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NASA Releases Incredible Historical Pictures

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posted on Sep, 2 2010 @ 04:16 AM
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The images come from NASA Commons, a joint effort by NASA, Flickr, and Internet Archive to round up 50 years of photographic history of the venerable agency. The collection comprises three sections: Building NASA, Launch/Takeoff, and NASA Center Namesakes, which include pictures of experimental crafts, a variety of launches, and the people who had the Right Stuff to made it all happen.


Here's a taste:


Gossamer Penguin, an experimental solar-powered aircraft cruising above a dry lakebed at NASA Dryden's Flight Research Center in July 1979.





John Glenn launched from Cape Canaveral's Launch Complex 14 to become the first American to orbit the Earth. In this image, Glenn enters his Friendship 7 capsule with assistance from technicians to begin his historic flight.





The Langley Aerodrome, brainchild of a group led by Samuel Langley. Shortly after this photo was taken, the December 8, 1903, manned tests of the Aerodrome ended abruptly in failure, as it fell into the Potomac River.




Article Source

And here's the pictures that are released on flickr, I think you will find this to be interesting.

Historical NASA Pictures on the Commons' Photostream

[edit on 2/9/10 by Droogie]

[edit on 2/9/10 by Droogie]




posted on Sep, 2 2010 @ 04:41 AM
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reply to post by Droogie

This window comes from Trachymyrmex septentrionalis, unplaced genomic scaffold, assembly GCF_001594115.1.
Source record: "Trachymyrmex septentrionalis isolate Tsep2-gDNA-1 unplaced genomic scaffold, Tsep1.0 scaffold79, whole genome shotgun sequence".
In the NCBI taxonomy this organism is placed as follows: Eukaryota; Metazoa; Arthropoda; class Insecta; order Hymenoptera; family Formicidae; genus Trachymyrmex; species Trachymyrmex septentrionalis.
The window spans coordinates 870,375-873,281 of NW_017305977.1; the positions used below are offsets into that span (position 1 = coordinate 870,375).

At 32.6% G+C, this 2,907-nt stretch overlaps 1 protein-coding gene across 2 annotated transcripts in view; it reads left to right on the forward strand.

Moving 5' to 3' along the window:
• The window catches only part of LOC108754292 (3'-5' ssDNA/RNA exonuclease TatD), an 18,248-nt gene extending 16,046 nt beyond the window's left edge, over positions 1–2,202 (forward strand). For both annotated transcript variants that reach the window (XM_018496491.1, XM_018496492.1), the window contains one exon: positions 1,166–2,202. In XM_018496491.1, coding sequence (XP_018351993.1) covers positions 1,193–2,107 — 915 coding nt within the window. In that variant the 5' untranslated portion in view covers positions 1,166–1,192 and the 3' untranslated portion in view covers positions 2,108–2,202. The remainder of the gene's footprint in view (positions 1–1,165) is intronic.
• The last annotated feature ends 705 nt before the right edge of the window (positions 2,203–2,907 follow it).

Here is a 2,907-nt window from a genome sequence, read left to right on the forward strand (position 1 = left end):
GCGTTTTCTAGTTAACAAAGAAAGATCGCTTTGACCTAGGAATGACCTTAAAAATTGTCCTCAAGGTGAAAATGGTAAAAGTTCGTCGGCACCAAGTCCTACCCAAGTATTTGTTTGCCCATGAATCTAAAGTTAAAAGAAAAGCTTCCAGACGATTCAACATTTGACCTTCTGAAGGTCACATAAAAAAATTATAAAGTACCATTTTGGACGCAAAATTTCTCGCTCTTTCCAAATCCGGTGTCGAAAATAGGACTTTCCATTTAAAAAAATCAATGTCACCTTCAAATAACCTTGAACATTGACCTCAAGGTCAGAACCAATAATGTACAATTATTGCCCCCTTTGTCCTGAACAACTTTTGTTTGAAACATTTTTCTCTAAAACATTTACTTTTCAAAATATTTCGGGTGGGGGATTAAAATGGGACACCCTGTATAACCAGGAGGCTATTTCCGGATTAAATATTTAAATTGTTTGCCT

Droogie.....

That looks very interesting!


I shall have a good look at that.

Kind regards
Maybe...maybe not



posted on Sep, 2 2010 @ 05:23 AM
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Originally posted by Maybe...maybe not
reply to post by Droogie
 


Droogie.....

That looks very interesting!


I shall have a good look at that.

Kind regards
Maybe...maybe not


Your avatar rules.

"There's more to life than being really, really, ridiculously good-looking...and I plan on finding out what that is."



posted on Sep, 2 2010 @ 06:22 AM
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Thanks for posting droogie.

However, am i the only one who is annoyed they wasted so much time and money on rediculous projects like this?

those same engineers, scientists, money. could have been used in much better ways. specifically human space travel, i am hugly dissapointed we still dont have a base on the moon. or that we even visit it anymore.



posted on Sep, 2 2010 @ 08:11 AM
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reply to post by Maybe...maybe not
 


Yeah, it's very interesting! Especially the langley aerodome which maybe could have beaten the Wright brothers by just a few days.

According to wikipedia:


The full-scale Aerodrome, financed by the United States War Department and piloted by Langley's chief assistant Charles M. Manly, was launched the same way on October 7 and December 8, 1903. On both attempts the Aerodrome failed to fly and crashed into the Potomac River seconds after launch. Manley was pulled unhurt from the water each time. Nine days after the December 8 failure, the Wright Brothers flew into history with their four successful flights near Kitty Hawk, North Carolina. The Aerodrome's internal combustion engine generated 53 horsepower, about four times that of the Wright brothers' gasoline engine of 1903. However, Langley had not properly appreciated the problems of calculating stress on an airframe or controlling an aircraft, and the Aerodrome broke up on launch.


Wikipedia: Langley Aerodome

It's quite amusing to get to see NASAs own picture of this unsuccessful contraption, if it can be called that.



posted on Sep, 2 2010 @ 08:13 AM
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reply to post by MR BOB
 


As long as it's in the name of discovery, I'm happy with it. Are there any projects you are particularly bothered with?



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